By Dan Froomkin
Special to washingtonpost.com
Friday, September 29, 2006 12:46 PM
After two books that made President Bush look pretty good, Bob Woodward is out with a new one that comes awfully close to calling the president a liar.
I can't imagine Woodward himself ever using the word -- it's much too shrill for the poster boy for the mainstream media.
But is there any other way to describe what seems like the central theme of his new book, tartly titled "State of Denial"?
Woodward is an assistant managing editor of The Washington Post, which is scheduled to run excerpts of the book in its Sunday and Monday editions. But the news about the book first came from CBS, which yesterday uncorked a preview of Woodward's upcoming interview on "60 Minutes". The New York Times ran a long piece this morning, after somehow managing to buy a copy of the book four days before the official release date.
CBS News reports: "Veteran Washington reporter Bob Woodward tells Mike Wallace that the Bush administration has not told the truth regarding the level of violence, especially against U.S. troops, in Iraq. He also reveals key intelligence that predicts the insurgency will grow worse next year. . . .
"According to Woodward, insurgent attacks against coalition troops occur, on average, every 15 minutes, a shocking fact the administration has kept secret. . . .
"The situation is getting much worse, says Woodward, despite what the White House and the Pentagon are saying in public. 'The truth is that the assessment by intelligence experts is that next year, 2007, is going to get worse and, in public, you have the president and you have the Pentagon [saying], 'Oh, no, things are going to get better,' he tells Wallace. 'Now there's public, and then there's private. But what did they do with the private? They stamp it secret. No one is supposed to know,' says Woodward."
Woodward also tells Wallace that aged Republican war-horse Henry Kissinger is closely advising Bush, telling him there is no exit strategy other than victory.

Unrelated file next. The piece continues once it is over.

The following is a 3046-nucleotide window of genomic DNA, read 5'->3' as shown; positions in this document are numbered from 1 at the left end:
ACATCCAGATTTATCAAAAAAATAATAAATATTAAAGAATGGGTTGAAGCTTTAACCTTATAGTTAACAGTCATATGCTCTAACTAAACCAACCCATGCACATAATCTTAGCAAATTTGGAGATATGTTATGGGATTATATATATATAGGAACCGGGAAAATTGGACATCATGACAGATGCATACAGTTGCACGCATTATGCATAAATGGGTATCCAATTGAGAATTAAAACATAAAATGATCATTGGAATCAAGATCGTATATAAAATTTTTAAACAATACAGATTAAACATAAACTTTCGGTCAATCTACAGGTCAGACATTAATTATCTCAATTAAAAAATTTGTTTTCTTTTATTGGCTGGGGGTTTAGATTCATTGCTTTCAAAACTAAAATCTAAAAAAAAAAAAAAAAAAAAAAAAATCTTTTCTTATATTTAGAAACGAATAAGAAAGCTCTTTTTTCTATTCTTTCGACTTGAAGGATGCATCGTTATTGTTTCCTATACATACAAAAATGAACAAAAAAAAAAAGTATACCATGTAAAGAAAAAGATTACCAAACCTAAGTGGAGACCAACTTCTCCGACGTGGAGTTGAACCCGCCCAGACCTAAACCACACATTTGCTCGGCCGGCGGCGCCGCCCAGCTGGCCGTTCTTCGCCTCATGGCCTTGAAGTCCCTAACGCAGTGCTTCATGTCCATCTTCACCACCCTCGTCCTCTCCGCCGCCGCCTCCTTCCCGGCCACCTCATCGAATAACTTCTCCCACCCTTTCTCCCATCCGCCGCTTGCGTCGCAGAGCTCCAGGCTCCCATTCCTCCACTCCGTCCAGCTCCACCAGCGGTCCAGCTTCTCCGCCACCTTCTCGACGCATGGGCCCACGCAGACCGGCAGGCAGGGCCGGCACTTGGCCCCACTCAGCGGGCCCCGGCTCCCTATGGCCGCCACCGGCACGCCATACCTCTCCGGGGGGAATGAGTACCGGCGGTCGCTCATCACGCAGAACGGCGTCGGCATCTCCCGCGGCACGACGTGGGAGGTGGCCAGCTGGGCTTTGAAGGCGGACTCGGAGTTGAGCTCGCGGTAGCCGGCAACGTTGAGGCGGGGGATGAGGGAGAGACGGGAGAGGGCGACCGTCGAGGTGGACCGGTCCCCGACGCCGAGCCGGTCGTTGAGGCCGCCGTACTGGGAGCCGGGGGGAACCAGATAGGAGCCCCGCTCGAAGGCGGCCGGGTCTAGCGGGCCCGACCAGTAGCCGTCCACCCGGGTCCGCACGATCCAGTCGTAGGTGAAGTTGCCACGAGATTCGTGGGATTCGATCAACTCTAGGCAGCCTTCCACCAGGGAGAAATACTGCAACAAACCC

"Woodward adds. 'This is so fascinating. Kissinger's fighting the Vietnam War again because, in his view, the problem in Vietnam was we lost our will.' . . .
"President Bush is absolutely certain that he has the U.S. and Iraq on the right course, says Woodward. So certain is the president on this matter, Woodward says, that when Mr. Bush had key Republicans to the White House to discuss Iraq, he told them, 'I will not withdraw, even if Laura and Barney are the only ones supporting me.'"
Here's a video clip , worth watching if for nothing else to hear Woodward say of Kissinger: "He's back!"
David E. Sanger writes in the New York Times: "The book describes a White House riven by dysfunction and division over the war. . . .
"The book says President Bush's top advisers were often at odds among themselves, and sometimes were barely on speaking terms, but shared a tendency to dismiss as too pessimistic assessments from American commanders and others about the situation in Iraq. . . .
"Vice President Cheney is described as a man so determined to find proof that his claim about weapons of mass destruction in Iraq was accurate that, in the summer of 2003, his aides were calling the chief weapons inspector, David Kay, with specific satellite coordinates as the sites of possible caches. None resulted in any finds. . . .
"Mr. Woodward's first two books about the Bush administration, 'Bush at War' and 'Plan of Attack,' portrayed a president firmly in command and a loyal, well-run team responding to a surprise attack and the retaliation that followed. As its title indicates, 'State of Denial' follows a very different storyline, of an administration that seemed to have only a foggy notion that early military success in Iraq had given way to resentment of the occupiers."
William Hamilton picked up the story for washingtonpost.com this morning, writing: "Former White House chief of staff Andrew Card on two occasions tried and failed to persuade President Bush to fire Defense Secretary Donald Rumsfeld, according to a new book by Bob Woodward that depicts senior officials of the Bush administration as unable to face the consequences of their policy in Iraq. . . .